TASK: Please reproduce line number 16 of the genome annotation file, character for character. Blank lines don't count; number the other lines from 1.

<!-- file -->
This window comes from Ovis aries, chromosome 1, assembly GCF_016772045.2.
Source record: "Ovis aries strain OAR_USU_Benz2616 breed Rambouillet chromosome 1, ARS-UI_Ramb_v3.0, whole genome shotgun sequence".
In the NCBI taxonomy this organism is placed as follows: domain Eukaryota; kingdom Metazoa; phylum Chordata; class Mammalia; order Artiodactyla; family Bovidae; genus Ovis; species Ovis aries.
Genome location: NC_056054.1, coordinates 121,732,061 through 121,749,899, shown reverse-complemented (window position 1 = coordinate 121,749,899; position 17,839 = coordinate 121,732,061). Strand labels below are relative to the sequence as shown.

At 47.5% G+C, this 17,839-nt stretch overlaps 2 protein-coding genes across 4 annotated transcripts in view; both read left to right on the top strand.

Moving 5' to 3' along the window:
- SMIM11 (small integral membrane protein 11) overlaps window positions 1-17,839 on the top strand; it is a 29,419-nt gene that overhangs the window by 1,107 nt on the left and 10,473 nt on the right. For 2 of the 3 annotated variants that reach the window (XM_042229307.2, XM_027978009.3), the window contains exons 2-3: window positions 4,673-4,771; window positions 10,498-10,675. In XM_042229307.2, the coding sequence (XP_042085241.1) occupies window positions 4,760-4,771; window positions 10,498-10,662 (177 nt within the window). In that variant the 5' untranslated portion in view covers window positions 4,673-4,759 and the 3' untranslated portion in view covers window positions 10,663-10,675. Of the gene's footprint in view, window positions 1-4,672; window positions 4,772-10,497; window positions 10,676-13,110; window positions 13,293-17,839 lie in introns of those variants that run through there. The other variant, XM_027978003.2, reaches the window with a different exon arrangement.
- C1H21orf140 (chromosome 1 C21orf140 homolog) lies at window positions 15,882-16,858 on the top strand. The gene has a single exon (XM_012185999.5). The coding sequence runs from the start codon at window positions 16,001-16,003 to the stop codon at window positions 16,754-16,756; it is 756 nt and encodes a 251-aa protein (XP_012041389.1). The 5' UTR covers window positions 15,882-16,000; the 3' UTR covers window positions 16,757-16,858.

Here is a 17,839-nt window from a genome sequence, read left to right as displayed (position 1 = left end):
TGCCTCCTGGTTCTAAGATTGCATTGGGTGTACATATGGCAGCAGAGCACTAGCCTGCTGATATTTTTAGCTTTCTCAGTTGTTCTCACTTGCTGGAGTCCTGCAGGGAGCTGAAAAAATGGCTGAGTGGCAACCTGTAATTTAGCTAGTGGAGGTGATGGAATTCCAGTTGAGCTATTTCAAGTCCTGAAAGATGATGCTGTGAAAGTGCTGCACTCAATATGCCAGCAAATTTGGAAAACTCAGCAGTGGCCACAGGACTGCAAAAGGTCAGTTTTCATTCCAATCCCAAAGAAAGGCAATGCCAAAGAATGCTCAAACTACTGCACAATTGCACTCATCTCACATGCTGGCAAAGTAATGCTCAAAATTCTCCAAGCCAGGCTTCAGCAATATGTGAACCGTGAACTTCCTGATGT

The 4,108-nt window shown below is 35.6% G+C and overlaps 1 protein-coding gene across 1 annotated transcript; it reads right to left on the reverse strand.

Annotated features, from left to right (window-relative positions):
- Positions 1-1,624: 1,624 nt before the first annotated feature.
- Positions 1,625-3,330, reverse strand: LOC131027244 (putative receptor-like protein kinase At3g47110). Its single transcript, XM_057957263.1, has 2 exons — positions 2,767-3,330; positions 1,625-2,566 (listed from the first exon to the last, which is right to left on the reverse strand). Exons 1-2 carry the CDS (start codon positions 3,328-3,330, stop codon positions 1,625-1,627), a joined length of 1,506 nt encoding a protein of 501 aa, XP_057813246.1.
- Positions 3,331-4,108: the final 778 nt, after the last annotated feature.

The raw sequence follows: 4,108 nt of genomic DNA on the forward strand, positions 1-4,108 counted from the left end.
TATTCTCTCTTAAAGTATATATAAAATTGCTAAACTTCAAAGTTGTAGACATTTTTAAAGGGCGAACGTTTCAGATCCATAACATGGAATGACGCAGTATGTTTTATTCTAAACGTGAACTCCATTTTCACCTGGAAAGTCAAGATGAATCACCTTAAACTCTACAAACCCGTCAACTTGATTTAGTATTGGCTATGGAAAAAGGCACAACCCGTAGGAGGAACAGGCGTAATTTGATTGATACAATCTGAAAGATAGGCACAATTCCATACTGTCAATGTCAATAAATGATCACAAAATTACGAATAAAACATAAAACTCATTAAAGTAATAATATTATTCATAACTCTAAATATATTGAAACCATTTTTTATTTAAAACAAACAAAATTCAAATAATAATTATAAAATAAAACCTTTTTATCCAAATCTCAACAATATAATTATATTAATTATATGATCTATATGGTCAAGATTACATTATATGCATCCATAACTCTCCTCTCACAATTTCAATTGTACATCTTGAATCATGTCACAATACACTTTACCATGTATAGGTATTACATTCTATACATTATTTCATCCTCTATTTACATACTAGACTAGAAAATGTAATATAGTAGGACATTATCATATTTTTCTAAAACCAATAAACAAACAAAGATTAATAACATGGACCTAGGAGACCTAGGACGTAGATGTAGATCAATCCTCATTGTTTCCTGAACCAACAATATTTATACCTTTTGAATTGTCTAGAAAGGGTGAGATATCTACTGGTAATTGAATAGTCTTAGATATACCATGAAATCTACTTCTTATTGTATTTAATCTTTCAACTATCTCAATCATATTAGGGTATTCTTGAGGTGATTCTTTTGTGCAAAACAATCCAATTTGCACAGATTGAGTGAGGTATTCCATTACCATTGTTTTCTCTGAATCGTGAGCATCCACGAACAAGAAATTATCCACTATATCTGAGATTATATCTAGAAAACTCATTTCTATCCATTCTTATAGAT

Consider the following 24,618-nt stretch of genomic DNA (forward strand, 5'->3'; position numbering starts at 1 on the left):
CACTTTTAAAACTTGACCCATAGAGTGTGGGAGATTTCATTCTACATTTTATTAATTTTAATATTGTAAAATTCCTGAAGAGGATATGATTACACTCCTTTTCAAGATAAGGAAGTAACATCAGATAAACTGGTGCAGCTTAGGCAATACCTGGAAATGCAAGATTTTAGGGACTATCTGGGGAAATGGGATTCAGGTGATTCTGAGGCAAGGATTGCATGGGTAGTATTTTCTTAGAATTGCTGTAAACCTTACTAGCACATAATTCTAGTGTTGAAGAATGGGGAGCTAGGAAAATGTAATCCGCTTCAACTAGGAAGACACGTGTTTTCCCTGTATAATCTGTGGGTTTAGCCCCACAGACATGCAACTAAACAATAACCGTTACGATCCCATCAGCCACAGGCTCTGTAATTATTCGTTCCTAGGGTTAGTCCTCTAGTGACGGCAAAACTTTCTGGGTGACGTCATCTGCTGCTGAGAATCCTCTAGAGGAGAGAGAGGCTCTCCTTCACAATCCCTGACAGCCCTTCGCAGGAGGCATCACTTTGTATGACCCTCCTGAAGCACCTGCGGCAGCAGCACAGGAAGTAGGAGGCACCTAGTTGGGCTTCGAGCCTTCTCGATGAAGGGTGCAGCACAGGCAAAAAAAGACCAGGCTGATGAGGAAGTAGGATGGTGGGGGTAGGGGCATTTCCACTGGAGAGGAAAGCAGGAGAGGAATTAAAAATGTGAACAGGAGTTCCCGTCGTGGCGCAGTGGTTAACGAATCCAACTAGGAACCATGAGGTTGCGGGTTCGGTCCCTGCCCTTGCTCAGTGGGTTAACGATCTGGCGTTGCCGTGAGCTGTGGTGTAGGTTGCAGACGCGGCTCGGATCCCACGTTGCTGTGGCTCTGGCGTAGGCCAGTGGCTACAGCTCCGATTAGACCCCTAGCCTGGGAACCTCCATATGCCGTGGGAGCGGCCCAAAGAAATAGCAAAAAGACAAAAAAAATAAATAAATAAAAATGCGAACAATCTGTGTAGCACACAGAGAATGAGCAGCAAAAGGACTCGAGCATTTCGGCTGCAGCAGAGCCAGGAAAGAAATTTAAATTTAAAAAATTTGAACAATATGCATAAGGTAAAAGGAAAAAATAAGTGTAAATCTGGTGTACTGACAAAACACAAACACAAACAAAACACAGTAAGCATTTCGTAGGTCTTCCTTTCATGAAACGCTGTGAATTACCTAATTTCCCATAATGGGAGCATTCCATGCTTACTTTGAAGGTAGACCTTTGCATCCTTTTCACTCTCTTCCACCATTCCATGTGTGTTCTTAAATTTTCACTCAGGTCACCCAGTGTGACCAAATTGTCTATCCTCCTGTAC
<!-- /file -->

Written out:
The raw sequence follows: 4,108 nt of genomic DNA on the forward strand, positions 1-4,108 counted from the left end.